Japanese employees on the other hand often do work rather long hours, arriving early and leaving usually no less than an hour after the official finishing time; and they are not paid for much of this. It is what is commonly referred to as sabisu zangyo or "service overtime." In addition, often 50 percent of a Japanese employee's compensation will come in the form of non-base-salary items.

The two semiannual bonuses may consist of 35-40 percent of the total compensation, and there are generous housing allowances, which usually consist of staying in company housing for a Y100,000 per month less than market rates. However, the housing allowance only becomes attractive if you are married and have children. Single people receive a small allowance or must stay in what is usually an old cramped one-room dormitory often with communal facilities.

Sound good? Think again. A company that officially finishes at 5:15 p.m. might only allow employees to fill out overtime sheets from 6:00 p.m., the official starting time for overtime. There may also be a rule that only a maximum of 20 hours overtime a month can be claimed. Anything over that is not authorized, but it is very common for people to work until 8:00 p.m. or 9:00 p.m. every day and put in 50 hours of overtime a month or even more. These Japanese employees are paid for only 20 hours based on a low base pay (bonuses and housing allowance excluded).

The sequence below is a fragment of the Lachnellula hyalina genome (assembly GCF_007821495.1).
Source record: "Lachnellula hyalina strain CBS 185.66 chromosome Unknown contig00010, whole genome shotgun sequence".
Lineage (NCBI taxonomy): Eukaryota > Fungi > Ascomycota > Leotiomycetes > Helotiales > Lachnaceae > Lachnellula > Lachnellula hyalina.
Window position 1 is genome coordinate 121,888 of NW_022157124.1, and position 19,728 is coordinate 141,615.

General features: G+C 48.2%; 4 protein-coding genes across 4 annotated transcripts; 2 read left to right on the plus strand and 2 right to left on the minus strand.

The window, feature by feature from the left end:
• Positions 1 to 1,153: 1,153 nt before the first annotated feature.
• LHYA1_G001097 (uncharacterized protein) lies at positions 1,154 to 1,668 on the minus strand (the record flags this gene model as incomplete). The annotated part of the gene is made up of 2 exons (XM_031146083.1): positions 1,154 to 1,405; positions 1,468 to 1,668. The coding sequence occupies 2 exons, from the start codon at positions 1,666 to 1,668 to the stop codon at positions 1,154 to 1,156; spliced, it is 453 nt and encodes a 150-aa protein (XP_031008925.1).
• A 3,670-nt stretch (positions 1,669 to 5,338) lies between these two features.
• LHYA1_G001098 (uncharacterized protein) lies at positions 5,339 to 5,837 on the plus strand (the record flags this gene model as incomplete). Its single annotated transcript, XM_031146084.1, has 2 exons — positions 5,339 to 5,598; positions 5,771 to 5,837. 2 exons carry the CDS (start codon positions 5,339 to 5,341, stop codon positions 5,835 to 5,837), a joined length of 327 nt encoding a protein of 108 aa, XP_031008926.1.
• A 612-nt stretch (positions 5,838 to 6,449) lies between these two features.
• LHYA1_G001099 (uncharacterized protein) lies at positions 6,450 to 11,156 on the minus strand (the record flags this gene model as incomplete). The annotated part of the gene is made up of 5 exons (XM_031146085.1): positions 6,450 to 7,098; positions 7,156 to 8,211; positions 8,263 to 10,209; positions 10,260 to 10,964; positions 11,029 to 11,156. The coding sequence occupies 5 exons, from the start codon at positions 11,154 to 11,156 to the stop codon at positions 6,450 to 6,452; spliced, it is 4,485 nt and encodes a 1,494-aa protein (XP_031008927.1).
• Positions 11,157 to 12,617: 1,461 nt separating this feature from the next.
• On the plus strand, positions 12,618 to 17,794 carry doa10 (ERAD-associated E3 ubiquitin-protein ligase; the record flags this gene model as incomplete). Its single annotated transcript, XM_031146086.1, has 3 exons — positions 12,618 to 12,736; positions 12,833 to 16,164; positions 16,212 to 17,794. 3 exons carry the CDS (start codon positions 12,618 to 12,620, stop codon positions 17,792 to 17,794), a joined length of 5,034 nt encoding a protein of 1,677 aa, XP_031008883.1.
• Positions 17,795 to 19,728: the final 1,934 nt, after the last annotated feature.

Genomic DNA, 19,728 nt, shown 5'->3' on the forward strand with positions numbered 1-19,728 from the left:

One Japanese manager told me how during the peak of the bubble he had been very busy with several projects and had worked 2,000 hours of overtime in one year (in addition to the standard 1,800 hours of normal work). That meant he was literally working 16 plus hours a day for an entire year. I told him he was crazy, and he replied, "Yes, I was crazy... I was very crazy" as he laughed about the situation in retrospect.

In exchange for trading in their private lives to the company, Japanese seishain are rewarded by being paid one-fifth to one-fourth the value of this extra labor. No wonder Japanese companies push their people to work overtime instead of hiring additional staff.

Would you like to take those personal holidays that are provided by law? Maybe go sit on a beach for a week in Hawaii? If you were a seishain, you would be expected not to do this. Most Japanese companies have special anniversary holidays, for example, one week after 20 years, two weeks after 25 years, etc. Taking an extended leave would require you to have a dying relative (or at least to create one). As a foreigners, however, taking one or two weeks a year to return to your home country would be considered appropriate and generally not be a problem. It might help to get that extra week if your mother were in frail condition and in and out of the hospital every so often.